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Rounds Delivers Opening Remarks at Subcommittee Hearing on Rural Transit

WASHINGTON –U.S. Senator Mike Rounds (R-S.D.), ranking member of the Senate Banking, Housing and Urban Affairs Committee’s Subcommittee on Housing, Transportation, and Community Development, today delivered opening remarks at a subcommittee hearing on public transportation in rural communities. Video of the remarks is available here.

Rounds’ remarks, as prepared for delivery:

Thank you, Madame Chair, and thank you to our witnesses for taking the time to attend today’s hearing and share your expertise.

Last year, President Biden signed into law the Infrastructure Investment and Jobs Act, which allocated an unprecedented amount of taxpayer dollars to transit systems across the country. This law provided a 67 percent increase in annual federal funding for public transportation when compared with the annual amount provided in the previous authorization. This is not including the $69.5 billion for transit in response to COVID-19 nor the $340 million provided through the Public Transportation Relief Program. Of the $108 billion authorized and appropriated through the Infrastructure Investment and Jobs Act for public transportation, it is important to note that just $4.56 billion was allocated for the Rural Formula Program. All the while, states like New York and California are estimated to receive $11 billion and $10 billion respectively. 

With this investment comes a need for critical oversight to make certain that this money is spent on fixes that will make the most impact. Therefore, as we move to implement this legislation, it is important to discuss the challenges facing rural communities in offering safe, affordable and reliable methods of transportation. 

Rural areas cover 97% of US land area and most rural residents still rely on their own vehicles as their main means of transportation. Overall, rural residents travel about 33 percent more, rural workers travel 38 percent more and lower-income rural workers 59 percent more annual miles than those in urban areas. Rural residents spend more time and money on transportation and are more vulnerable to transportation problems like vehicle maintenance issues, they lose their ability to drive or fuel prices spike as they are now.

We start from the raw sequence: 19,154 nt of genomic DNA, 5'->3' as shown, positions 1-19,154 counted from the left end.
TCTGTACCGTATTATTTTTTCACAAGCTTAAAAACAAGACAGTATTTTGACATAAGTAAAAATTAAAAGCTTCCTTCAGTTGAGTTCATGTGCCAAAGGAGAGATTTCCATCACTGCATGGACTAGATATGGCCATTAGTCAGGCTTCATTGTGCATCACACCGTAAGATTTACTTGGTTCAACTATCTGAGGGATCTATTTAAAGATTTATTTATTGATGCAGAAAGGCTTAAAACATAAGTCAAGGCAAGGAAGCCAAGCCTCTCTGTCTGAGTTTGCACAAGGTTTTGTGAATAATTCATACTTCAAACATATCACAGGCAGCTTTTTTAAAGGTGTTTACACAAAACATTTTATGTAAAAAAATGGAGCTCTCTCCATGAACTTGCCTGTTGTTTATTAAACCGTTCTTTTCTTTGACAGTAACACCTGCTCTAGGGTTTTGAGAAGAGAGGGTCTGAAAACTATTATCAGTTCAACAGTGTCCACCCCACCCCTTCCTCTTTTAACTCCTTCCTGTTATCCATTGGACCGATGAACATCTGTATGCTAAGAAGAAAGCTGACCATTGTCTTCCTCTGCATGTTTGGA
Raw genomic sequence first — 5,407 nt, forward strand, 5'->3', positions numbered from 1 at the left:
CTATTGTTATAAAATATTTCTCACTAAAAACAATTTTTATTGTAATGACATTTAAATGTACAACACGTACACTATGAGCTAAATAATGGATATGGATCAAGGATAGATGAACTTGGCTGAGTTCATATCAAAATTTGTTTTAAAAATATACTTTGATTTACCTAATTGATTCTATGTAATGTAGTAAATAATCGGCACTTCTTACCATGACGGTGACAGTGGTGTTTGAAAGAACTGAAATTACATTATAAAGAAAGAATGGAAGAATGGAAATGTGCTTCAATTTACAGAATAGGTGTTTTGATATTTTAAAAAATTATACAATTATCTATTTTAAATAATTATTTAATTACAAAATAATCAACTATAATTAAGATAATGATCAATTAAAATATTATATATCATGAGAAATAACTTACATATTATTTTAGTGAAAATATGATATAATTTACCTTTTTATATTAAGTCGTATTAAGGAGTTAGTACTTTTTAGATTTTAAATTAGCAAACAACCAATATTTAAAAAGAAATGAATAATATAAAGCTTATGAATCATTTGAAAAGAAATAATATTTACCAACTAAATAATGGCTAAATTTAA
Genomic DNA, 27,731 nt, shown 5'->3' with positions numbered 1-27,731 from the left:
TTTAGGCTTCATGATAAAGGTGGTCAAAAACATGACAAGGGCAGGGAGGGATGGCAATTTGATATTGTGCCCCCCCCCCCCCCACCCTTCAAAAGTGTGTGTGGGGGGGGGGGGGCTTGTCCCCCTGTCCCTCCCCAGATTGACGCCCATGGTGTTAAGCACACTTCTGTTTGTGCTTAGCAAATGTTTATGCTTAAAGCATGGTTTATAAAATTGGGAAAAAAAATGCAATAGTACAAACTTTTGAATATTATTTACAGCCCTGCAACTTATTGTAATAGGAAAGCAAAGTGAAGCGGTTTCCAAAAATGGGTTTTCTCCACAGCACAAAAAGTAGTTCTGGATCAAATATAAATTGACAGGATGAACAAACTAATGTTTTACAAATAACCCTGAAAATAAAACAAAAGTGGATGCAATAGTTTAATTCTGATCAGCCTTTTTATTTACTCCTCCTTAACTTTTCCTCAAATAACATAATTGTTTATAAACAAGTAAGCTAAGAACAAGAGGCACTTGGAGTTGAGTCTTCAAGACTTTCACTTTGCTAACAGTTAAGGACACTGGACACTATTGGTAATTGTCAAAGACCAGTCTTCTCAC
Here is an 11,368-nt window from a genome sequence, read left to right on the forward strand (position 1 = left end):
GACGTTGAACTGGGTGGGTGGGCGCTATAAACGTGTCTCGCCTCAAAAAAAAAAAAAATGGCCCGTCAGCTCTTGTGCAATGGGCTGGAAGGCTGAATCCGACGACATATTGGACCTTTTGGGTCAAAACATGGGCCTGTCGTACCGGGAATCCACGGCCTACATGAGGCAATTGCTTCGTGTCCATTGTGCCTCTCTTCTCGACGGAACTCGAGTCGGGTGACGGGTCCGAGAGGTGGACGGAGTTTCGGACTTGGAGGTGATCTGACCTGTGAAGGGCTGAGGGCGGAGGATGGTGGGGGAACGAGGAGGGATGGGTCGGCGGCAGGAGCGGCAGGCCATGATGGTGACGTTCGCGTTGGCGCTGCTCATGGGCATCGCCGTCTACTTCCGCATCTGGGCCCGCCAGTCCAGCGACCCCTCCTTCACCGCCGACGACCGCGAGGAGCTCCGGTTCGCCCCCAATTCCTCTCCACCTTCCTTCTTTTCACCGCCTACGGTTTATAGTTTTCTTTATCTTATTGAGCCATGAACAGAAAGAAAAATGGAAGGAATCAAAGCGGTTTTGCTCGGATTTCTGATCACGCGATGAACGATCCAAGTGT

Therefore rural roads are heavily traveled and critical for maintaining the way of life in South Dakota and the rest of rural America. The frequency of travel on some of these rural roads has further increased over the past years as tourism has become a growing business in the rural U.S. Most of the country's national parks are located in rural regions, like Mount Rushmore in South Dakota, which draws a large number of visitors each year. In addition, with agriculture dominating most rural communities, much of the nation's food industry relies on the transportation of products over long distances on rural roads and highways. The safety and structural integrity of these roads is important to maintain an interconnected transportation system.

With few communities in South Dakota having an actual fixed-route bus system, a majority of rural transit offerings are modes of paratransit which provide transportation for the elderly and/or persons with disabilities. Roughly 31% of the populations in rural communities are either elderly or disabled and these two demographics within a community often need transportation services for doctor’s appointments or to complete grocery shopping.

Due to the need to travel long distances, driver shortages and lower ridership, providing on-demand rides in rural areas can be extremely expensive. As we implement the Infrastructure Investment and Jobs Act, I think we should explore ways to utilize public-private partnerships to make local, state and federal dollars go further. We should also be looking at new ways to use technology.  For instance, in in Sioux Falls, South Dakota, the Sioux Area Metro, known as SAM, is trying out a “SAM on-demand” phone app – which allows riders to request rides on their smartphones to increase ridership and efficiency.

During implementation of the infrastructure law, it is also critical to reduce the regulatory burden as much as possible for the truly small communities around the country. In South Dakota, our rural transit agencies servicing small towns do not have the capacity to wade through endless red tape. Rural communities must have the freedom to use the funding in ways that serve them, not be forced into a one-size-fits-all approach.

To manage these issues, resources must be allocated to the most vital areas of the transport system and I think our subcommittee should remain focused on the oversight of those resources. I look forward to hearing from our witnesses today and learning more about ways rural America can best utilize the resources from the infrastructure law.